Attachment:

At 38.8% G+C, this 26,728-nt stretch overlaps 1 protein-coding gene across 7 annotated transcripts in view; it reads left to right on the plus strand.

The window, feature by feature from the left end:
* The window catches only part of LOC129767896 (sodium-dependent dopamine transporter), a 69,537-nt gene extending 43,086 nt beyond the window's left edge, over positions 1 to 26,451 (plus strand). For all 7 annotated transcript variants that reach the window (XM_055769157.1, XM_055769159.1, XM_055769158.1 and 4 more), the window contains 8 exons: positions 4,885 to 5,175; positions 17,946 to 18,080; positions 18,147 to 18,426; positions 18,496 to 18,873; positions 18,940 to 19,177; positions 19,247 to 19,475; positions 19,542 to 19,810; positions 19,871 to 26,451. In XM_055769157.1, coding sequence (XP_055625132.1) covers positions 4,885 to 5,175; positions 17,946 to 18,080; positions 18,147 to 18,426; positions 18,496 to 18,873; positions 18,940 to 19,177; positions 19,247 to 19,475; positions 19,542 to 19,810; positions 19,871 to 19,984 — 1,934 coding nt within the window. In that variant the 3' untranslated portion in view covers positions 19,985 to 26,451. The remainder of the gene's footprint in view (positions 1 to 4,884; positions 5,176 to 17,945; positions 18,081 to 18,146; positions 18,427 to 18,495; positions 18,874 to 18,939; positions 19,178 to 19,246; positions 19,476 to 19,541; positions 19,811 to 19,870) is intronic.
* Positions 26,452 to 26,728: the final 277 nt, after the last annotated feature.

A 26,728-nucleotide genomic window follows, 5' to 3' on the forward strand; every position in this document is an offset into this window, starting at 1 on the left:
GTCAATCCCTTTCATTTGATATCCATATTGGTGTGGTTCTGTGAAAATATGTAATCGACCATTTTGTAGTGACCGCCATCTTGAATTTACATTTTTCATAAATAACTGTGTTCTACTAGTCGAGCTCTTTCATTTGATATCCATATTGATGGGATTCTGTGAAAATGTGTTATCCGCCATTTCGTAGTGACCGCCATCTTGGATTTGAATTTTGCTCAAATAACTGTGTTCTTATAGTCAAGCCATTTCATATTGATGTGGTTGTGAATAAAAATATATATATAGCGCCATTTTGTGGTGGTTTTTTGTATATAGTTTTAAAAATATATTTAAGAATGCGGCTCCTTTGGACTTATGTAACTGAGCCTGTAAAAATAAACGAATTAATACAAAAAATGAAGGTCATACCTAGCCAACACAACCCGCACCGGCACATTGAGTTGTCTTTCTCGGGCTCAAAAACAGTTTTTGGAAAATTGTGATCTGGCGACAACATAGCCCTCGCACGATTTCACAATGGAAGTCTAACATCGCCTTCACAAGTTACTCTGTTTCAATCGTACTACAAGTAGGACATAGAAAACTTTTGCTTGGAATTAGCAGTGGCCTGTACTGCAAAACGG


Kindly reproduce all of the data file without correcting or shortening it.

At 38.8% G+C, this 26,728-nt stretch overlaps 1 protein-coding gene across 7 annotated transcripts in view; it reads left to right on the plus strand.

The window, feature by feature from the left end:
* The window catches only part of LOC129767896 (sodium-dependent dopamine transporter), a 69,537-nt gene extending 43,086 nt beyond the window's left edge, over positions 1 to 26,451 (plus strand). For all 7 annotated transcript variants that reach the window (XM_055769157.1, XM_055769159.1, XM_055769158.1 and 4 more), the window contains 8 exons: positions 4,885 to 5,175; positions 17,946 to 18,080; positions 18,147 to 18,426; positions 18,496 to 18,873; positions 18,940 to 19,177; positions 19,247 to 19,475; positions 19,542 to 19,810; positions 19,871 to 26,451. In XM_055769157.1, coding sequence (XP_055625132.1) covers positions 4,885 to 5,175; positions 17,946 to 18,080; positions 18,147 to 18,426; positions 18,496 to 18,873; positions 18,940 to 19,177; positions 19,247 to 19,475; positions 19,542 to 19,810; positions 19,871 to 19,984 — 1,934 coding nt within the window. In that variant the 3' untranslated portion in view covers positions 19,985 to 26,451. The remainder of the gene's footprint in view (positions 1 to 4,884; positions 5,176 to 17,945; positions 18,081 to 18,146; positions 18,427 to 18,495; positions 18,874 to 18,939; positions 19,178 to 19,246; positions 19,476 to 19,541; positions 19,811 to 19,870) is intronic.
* Positions 26,452 to 26,728: the final 277 nt, after the last annotated feature.

A 26,728-nucleotide genomic window follows, 5' to 3' on the forward strand; every position in this document is an offset into this window, starting at 1 on the left:
GTCAATCCCTTTCATTTGATATCCATATTGGTGTGGTTCTGTGAAAATATGTAATCGACCATTTTGTAGTGACCGCCATCTTGAATTTACATTTTTCATAAATAACTGTGTTCTACTAGTCGAGCTCTTTCATTTGATATCCATATTGATGGGATTCTGTGAAAATGTGTTATCCGCCATTTCGTAGTGACCGCCATCTTGGATTTGAATTTTGCTCAAATAACTGTGTTCTTATAGTCAAGCCATTTCATATTGATGTGGTTGTGAATAAAAATATATATATAGCGCCATTTTGTGGTGGTTTTTTGTATATAGTTTTAAAAATATATTTAAGAATGCGGCTCCTTTGGACTTATGTAACTGAGCCTGTAAAAATAAACGAATTAATACAAAAAATGAAGGTCATACCTAGCCAACACAACCCGCACCGGCACATTGAGTTGTCTTTCTCGGGCTCAAAAACAGTTTTTGGAAAATTGTGATCTGGCGACAACATAGCCCTCGCACGATTTCACAATGGAAGTCTAACATCGCCTTCACAAGTTACTCTGTTTCAATCGTACTACAAGTAGGACATAGAAAACTTTTGCTTGGAATTAGCAGTGGCCTGTACTGCAAAACGG